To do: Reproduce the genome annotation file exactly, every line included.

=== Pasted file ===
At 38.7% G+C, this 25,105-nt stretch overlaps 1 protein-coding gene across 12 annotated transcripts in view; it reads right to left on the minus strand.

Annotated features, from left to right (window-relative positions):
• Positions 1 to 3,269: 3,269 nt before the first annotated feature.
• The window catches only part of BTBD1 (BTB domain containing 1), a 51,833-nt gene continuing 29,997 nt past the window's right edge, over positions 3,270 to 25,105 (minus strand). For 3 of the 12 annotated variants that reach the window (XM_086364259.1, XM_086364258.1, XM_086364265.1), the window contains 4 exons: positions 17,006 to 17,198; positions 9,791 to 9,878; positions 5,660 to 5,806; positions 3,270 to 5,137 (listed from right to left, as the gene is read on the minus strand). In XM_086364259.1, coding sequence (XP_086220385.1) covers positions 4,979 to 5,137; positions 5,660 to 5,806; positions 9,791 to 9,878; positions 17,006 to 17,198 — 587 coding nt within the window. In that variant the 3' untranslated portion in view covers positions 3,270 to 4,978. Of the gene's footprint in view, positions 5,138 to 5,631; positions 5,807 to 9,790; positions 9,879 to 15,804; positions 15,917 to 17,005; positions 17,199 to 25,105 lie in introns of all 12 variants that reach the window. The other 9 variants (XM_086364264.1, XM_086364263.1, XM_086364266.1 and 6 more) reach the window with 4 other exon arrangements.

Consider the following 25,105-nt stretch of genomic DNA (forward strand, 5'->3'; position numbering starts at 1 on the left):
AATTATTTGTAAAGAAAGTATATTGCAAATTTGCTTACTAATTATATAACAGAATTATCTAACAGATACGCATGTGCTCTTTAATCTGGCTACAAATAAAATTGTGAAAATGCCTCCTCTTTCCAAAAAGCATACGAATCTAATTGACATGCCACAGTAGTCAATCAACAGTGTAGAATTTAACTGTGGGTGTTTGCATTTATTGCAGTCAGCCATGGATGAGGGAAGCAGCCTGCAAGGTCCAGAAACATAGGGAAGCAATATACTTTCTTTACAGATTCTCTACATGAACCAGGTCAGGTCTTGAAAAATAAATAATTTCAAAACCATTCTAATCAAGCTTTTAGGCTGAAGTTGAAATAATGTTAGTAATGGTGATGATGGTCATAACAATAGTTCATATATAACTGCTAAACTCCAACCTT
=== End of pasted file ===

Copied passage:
At 38.7% G+C, this 25,105-nt stretch overlaps 1 protein-coding gene across 12 annotated transcripts in view; it reads right to left on the minus strand.

Annotated features, from left to right (window-relative positions):
• Positions 1 to 3,269: 3,269 nt before the first annotated feature.
• The window catches only part of BTBD1 (BTB domain containing 1), a 51,833-nt gene continuing 29,997 nt past the window's right edge, over positions 3,270 to 25,105 (minus strand). For 3 of the 12 annotated variants that reach the window (XM_086364259.1, XM_086364258.1, XM_086364265.1), the window contains 4 exons: positions 17,006 to 17,198; positions 9,791 to 9,878; positions 5,660 to 5,806; positions 3,270 to 5,137 (listed from right to left, as the gene is read on the minus strand). In XM_086364259.1, coding sequence (XP_086220385.1) covers positions 4,979 to 5,137; positions 5,660 to 5,806; positions 9,791 to 9,878; positions 17,006 to 17,198 — 587 coding nt within the window. In that variant the 3' untranslated portion in view covers positions 3,270 to 4,978. Of the gene's footprint in view, positions 5,138 to 5,631; positions 5,807 to 9,790; positions 9,879 to 15,804; positions 15,917 to 17,005; positions 17,199 to 25,105 lie in introns of all 12 variants that reach the window. The other 9 variants (XM_086364264.1, XM_086364263.1, XM_086364266.1 and 6 more) reach the window with 4 other exon arrangements.

Consider the following 25,105-nt stretch of genomic DNA (forward strand, 5'->3'; position numbering starts at 1 on the left):
AATTATTTGTAAAGAAAGTATATTGCAAATTTGCTTACTAATTATATAACAGAATTATCTAACAGATACGCATGTGCTCTTTAATCTGGCTACAAATAAAATTGTGAAAATGCCTCCTCTTTCCAAAAAGCATACGAATCTAATTGACATGCCACAGTAGTCAATCAACAGTGTAGAATTTAACTGTGGGTGTTTGCATTTATTGCAGTCAGCCATGGATGAGGGAAGCAGCCTGCAAGGTCCAGAAACATAGGGAAGCAATATACTTTCTTTACAGATTCTCTACATGAACCAGGTCAGGTCTTGAAAAATAAATAATTTCAAAACCATTCTAATCAAGCTTTTAGGCTGAAGTTGAAATAATGTTAGTAATGGTGATGATGGTCATAACAATAGTTCATATATAACTGCTAAACTCCAACCTT